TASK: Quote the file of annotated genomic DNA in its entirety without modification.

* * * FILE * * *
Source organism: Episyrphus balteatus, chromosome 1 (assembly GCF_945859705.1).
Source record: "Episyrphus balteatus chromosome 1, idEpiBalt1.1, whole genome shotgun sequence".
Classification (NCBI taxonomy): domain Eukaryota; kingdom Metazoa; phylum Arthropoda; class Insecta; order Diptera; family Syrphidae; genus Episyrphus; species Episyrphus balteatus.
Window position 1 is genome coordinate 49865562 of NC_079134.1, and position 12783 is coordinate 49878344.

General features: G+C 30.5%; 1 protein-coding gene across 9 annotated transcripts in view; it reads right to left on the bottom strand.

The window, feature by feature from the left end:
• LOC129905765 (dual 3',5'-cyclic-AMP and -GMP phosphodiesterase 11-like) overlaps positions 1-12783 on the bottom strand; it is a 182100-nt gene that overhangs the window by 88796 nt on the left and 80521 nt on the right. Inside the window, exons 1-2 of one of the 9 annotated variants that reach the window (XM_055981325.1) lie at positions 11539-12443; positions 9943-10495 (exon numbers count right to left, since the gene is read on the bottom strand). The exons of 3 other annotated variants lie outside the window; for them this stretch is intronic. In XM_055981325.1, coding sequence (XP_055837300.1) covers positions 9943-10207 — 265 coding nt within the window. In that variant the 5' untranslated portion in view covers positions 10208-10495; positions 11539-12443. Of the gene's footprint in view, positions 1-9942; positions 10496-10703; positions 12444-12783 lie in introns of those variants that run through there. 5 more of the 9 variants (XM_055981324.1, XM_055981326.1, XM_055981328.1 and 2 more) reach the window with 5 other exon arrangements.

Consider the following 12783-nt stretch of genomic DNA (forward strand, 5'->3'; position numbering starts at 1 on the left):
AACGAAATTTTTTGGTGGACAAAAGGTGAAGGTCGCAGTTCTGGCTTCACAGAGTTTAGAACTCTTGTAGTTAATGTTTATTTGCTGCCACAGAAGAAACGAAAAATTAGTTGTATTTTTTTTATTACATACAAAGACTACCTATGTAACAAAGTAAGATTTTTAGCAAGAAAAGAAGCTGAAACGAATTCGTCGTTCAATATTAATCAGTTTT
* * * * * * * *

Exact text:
Source organism: Episyrphus balteatus, chromosome 1 (assembly GCF_945859705.1).
Source record: "Episyrphus balteatus chromosome 1, idEpiBalt1.1, whole genome shotgun sequence".
Classification (NCBI taxonomy): domain Eukaryota; kingdom Metazoa; phylum Arthropoda; class Insecta; order Diptera; family Syrphidae; genus Episyrphus; species Episyrphus balteatus.
Window position 1 is genome coordinate 49865562 of NC_079134.1, and position 12783 is coordinate 49878344.

General features: G+C 30.5%; 1 protein-coding gene across 9 annotated transcripts in view; it reads right to left on the bottom strand.

The window, feature by feature from the left end:
• LOC129905765 (dual 3',5'-cyclic-AMP and -GMP phosphodiesterase 11-like) overlaps positions 1-12783 on the bottom strand; it is a 182100-nt gene that overhangs the window by 88796 nt on the left and 80521 nt on the right. Inside the window, exons 1-2 of one of the 9 annotated variants that reach the window (XM_055981325.1) lie at positions 11539-12443; positions 9943-10495 (exon numbers count right to left, since the gene is read on the bottom strand). The exons of 3 other annotated variants lie outside the window; for them this stretch is intronic. In XM_055981325.1, coding sequence (XP_055837300.1) covers positions 9943-10207 — 265 coding nt within the window. In that variant the 5' untranslated portion in view covers positions 10208-10495; positions 11539-12443. Of the gene's footprint in view, positions 1-9942; positions 10496-10703; positions 12444-12783 lie in introns of those variants that run through there. 5 more of the 9 variants (XM_055981324.1, XM_055981326.1, XM_055981328.1 and 2 more) reach the window with 5 other exon arrangements.

Consider the following 12783-nt stretch of genomic DNA (forward strand, 5'->3'; position numbering starts at 1 on the left):
AACGAAATTTTTTGGTGGACAAAAGGTGAAGGTCGCAGTTCTGGCTTCACAGAGTTTAGAACTCTTGTAGTTAATGTTTATTTGCTGCCACAGAAGAAACGAAAAATTAGTTGTATTTTTTTTATTACATACAAAGACTACCTATGTAACAAAGTAAGATTTTTAGCAAGAAAAGAAGCTGAAACGAATTCGTCGTTCAATATTAATCAGTTTT